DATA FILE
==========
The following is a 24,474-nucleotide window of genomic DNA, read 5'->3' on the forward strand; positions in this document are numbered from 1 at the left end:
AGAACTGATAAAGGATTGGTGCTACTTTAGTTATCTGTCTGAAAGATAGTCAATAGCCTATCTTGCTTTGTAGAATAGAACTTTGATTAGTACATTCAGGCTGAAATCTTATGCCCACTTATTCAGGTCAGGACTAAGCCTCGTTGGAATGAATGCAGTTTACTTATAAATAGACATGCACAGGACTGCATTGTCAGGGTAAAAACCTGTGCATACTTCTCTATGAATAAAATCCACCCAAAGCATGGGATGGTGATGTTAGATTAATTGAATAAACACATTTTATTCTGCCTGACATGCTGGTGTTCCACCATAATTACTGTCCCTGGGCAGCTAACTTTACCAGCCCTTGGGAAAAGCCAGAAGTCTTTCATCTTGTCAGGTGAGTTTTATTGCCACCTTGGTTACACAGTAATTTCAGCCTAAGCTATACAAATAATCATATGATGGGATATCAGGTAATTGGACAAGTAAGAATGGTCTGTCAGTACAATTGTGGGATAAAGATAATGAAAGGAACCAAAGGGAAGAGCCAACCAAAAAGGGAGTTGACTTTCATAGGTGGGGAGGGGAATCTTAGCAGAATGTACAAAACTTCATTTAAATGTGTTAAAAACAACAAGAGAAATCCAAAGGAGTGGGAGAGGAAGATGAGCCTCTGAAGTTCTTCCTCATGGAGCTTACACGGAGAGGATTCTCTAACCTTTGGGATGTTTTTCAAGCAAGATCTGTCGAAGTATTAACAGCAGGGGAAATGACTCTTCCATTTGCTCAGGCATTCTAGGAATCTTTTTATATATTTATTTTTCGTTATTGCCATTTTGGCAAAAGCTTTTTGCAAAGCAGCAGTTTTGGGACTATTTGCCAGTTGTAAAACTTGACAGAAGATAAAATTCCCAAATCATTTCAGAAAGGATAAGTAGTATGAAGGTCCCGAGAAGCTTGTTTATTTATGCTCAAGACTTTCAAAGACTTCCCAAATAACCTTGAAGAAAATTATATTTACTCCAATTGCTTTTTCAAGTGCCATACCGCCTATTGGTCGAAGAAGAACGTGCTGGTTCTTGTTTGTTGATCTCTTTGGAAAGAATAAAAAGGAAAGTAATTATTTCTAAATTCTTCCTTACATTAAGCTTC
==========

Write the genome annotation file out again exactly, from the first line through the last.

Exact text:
The following is a 24,474-nucleotide window of genomic DNA, read 5'->3' on the forward strand; positions in this document are numbered from 1 at the left end:
AGAACTGATAAAGGATTGGTGCTACTTTAGTTATCTGTCTGAAAGATAGTCAATAGCCTATCTTGCTTTGTAGAATAGAACTTTGATTAGTACATTCAGGCTGAAATCTTATGCCCACTTATTCAGGTCAGGACTAAGCCTCGTTGGAATGAATGCAGTTTACTTATAAATAGACATGCACAGGACTGCATTGTCAGGGTAAAAACCTGTGCATACTTCTCTATGAATAAAATCCACCCAAAGCATGGGATGGTGATGTTAGATTAATTGAATAAACACATTTTATTCTGCCTGACATGCTGGTGTTCCACCATAATTACTGTCCCTGGGCAGCTAACTTTACCAGCCCTTGGGAAAAGCCAGAAGTCTTTCATCTTGTCAGGTGAGTTTTATTGCCACCTTGGTTACACAGTAATTTCAGCCTAAGCTATACAAATAATCATATGATGGGATATCAGGTAATTGGACAAGTAAGAATGGTCTGTCAGTACAATTGTGGGATAAAGATAATGAAAGGAACCAAAGGGAAGAGCCAACCAAAAAGGGAGTTGACTTTCATAGGTGGGGAGGGGAATCTTAGCAGAATGTACAAAACTTCATTTAAATGTGTTAAAAACAACAAGAGAAATCCAAAGGAGTGGGAGAGGAAGATGAGCCTCTGAAGTTCTTCCTCATGGAGCTTACACGGAGAGGATTCTCTAACCTTTGGGATGTTTTTCAAGCAAGATCTGTCGAAGTATTAACAGCAGGGGAAATGACTCTTCCATTTGCTCAGGCATTCTAGGAATCTTTTTATATATTTATTTTTCGTTATTGCCATTTTGGCAAAAGCTTTTTGCAAAGCAGCAGTTTTGGGACTATTTGCCAGTTGTAAAACTTGACAGAAGATAAAATTCCCAAATCATTTCAGAAAGGATAAGTAGTATGAAGGTCCCGAGAAGCTTGTTTATTTATGCTCAAGACTTTCAAAGACTTCCCAAATAACCTTGAAGAAAATTATATTTACTCCAATTGCTTTTTCAAGTGCCATACCGCCTATTGGTCGAAGAAGAACGTGCTGGTTCTTGTTTGTTGATCTCTTTGGAAAGAATAAAAAGGAAAGTAATTATTTCTAAATTCTTCCTTACATTAAGCTTC